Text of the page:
[Clayart] orifices

Vince Pitelka vpitelka at dtccom.net
Thu Oct 6 20:18:35 EDT 2016


Hi Bill - 
Natural gas and low-pressure propane are measured in WCI, and high-pressure propane is measured in PSI.  Our outdoor kilns (salt, soda, and a small gas downdraft test kiln) all have adjustable high-pressure propane regulators that read in PSI.  Our indoor downdraft and updraft gas kilns are all regulated down to 11 WCI and have WCI gauges between the valves and the orifices. 
- Vince 

Vince Pitelka
Appalachian Center for Craft
Tennessee Tech University
vpitelka at dtccom.net  
https://sites.tntech.edu/wpitelka/
 



-----Original Message-----
From: Clayart [mailto:clayart-bounces at lists.clayartworld.com] On Behalf Of William Schran
Sent: Thursday, October 6, 2016 8:30 AM
To: Clayart international pottery discussion forum <clayart at lists.clayartworld.com>
Subject: Re: [Clayart] orifices

Sumi,
Propane gas pressure is measured in pounds per square inch, natural gas pressure is measured in water column inches.
The Geil kiln we had at school had a pressure gauge that had had marks for both so my students could see the relationship.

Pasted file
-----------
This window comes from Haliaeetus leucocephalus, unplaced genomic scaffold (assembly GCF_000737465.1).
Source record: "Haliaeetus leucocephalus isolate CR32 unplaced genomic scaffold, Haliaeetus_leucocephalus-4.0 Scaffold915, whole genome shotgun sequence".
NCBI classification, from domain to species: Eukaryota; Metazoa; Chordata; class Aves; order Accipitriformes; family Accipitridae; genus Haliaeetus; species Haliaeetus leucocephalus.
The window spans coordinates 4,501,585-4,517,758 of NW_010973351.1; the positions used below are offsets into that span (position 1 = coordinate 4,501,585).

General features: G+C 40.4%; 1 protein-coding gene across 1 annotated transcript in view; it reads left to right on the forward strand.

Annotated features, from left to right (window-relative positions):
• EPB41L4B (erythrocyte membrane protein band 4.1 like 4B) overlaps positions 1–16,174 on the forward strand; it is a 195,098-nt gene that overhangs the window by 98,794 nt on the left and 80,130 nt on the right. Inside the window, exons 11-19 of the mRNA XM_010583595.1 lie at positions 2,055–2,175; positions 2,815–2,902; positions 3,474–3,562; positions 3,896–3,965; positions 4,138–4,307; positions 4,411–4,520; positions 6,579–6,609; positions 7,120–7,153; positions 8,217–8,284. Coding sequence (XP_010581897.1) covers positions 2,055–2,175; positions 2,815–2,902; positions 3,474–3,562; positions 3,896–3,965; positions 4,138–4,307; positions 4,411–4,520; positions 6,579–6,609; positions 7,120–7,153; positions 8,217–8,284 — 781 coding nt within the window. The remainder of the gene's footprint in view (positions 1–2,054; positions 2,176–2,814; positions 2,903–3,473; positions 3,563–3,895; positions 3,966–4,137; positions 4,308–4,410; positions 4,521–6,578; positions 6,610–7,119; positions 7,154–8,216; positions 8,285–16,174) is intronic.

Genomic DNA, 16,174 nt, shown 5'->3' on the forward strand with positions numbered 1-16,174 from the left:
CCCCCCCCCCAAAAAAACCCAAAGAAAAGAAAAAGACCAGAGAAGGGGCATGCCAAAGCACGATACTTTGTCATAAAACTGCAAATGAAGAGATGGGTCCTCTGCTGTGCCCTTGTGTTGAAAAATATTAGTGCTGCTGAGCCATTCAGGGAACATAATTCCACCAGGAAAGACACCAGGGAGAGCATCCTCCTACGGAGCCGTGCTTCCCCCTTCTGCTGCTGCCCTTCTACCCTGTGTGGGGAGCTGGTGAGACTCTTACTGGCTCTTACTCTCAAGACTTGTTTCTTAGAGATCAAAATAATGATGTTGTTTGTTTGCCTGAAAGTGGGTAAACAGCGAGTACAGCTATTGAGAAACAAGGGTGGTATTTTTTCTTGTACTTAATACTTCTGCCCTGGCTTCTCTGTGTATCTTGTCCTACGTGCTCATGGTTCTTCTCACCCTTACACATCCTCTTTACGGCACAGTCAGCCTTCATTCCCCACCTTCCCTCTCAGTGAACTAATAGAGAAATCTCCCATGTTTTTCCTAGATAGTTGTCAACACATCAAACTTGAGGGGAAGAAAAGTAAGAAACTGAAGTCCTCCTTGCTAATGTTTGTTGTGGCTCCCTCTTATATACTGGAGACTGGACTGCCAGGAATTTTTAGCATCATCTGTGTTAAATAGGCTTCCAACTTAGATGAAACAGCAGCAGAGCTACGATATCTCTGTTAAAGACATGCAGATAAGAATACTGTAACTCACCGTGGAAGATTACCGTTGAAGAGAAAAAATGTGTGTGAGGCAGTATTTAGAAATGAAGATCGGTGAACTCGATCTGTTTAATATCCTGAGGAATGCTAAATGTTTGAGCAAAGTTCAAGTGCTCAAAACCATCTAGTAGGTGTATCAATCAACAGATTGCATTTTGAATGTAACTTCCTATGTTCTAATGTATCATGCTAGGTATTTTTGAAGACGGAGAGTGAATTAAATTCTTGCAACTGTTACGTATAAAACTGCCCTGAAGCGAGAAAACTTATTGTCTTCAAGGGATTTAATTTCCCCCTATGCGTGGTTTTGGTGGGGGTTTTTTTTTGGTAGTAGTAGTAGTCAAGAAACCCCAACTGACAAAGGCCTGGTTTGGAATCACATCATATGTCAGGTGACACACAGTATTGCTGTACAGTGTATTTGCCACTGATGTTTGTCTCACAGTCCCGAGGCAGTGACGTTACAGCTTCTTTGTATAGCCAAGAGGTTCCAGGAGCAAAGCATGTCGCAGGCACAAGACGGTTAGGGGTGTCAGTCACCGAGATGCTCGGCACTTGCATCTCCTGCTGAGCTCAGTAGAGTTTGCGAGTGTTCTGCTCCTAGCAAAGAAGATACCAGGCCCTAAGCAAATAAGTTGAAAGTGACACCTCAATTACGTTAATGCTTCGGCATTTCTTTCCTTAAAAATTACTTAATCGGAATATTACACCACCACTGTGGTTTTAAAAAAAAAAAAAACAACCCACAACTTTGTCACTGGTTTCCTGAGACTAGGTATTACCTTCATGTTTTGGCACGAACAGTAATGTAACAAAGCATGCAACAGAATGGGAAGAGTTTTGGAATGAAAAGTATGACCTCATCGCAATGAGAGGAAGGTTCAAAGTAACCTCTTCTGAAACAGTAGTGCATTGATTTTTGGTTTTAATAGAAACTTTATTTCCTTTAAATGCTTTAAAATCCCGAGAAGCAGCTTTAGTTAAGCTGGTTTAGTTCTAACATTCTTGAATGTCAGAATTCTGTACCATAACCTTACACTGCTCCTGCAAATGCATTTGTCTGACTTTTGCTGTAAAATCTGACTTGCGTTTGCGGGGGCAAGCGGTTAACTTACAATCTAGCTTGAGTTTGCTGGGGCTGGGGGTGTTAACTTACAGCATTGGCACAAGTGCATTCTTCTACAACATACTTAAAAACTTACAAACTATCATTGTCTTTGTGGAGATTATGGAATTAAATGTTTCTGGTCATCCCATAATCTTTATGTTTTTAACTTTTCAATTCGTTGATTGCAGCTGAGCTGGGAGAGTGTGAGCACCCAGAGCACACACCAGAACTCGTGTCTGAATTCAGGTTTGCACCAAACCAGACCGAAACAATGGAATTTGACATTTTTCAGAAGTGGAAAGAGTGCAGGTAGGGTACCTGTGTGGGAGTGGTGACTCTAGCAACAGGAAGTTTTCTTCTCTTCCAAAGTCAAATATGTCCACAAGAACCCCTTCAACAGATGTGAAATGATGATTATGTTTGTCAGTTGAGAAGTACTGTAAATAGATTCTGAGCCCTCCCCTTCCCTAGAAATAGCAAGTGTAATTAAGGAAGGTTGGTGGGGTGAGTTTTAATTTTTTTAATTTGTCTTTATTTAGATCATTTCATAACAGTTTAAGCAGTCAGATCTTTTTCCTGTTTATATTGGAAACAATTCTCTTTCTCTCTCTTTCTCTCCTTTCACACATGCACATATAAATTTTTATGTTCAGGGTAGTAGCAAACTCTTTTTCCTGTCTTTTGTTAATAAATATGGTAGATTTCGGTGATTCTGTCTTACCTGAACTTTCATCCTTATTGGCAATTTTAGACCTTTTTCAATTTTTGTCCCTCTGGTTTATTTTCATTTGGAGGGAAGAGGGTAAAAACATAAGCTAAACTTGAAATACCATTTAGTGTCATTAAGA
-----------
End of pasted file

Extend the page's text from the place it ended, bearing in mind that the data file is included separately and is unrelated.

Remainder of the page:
We fired with natural gas and I wanted 11 wci at the kiln, so had the gas contractor install a one pound meter, giving me about 27 wci, and used a regulator to bring it down to 11 wci.

Here¹s a link to Ward Burner¹s that addresses this:
http://www.wardburner.com/gaspressure.html

Bill

Bill Schran
www.creativecreekartisans.com
wschran at cox.net



On 10/6/16, 1:57 AM, "Clayart on behalf of sumi"
<clayart-bounces at lists.clayartworld.com on behalf of sumi at herwheel.com>
wrote:

>mel
>
>I have 11 water column inches of propane. It is regulated to 11" at the 
>kiln. I generally turn it up no more than 5.5". But we are at high 
>altitude. Anyway, it seems to work with the natural gas orifices. And I 
>think what I have are tube burners, not venturis, from what Vince said.
>They sure are tube-shaped. (No flame retention tip I am pretty sure,
>though.) But it sounds like there isn't a lot of difference. I'm just 
>kind of wondering if that was part of my problem with oxidation on the 
>bottom, not enough turbulence.
>
>Sumi
>> if your pressure is low, and not a great flow of gas, you may need to 
>> increase the size of your orifice to match it.
>>
>> we don't know what sumi has to her kiln. it may be low and the 
>> natural gas orifices may help make up the difference.
>> a quality heating expert can measure all the pressures. they have 
>> tools to do that.
>
>







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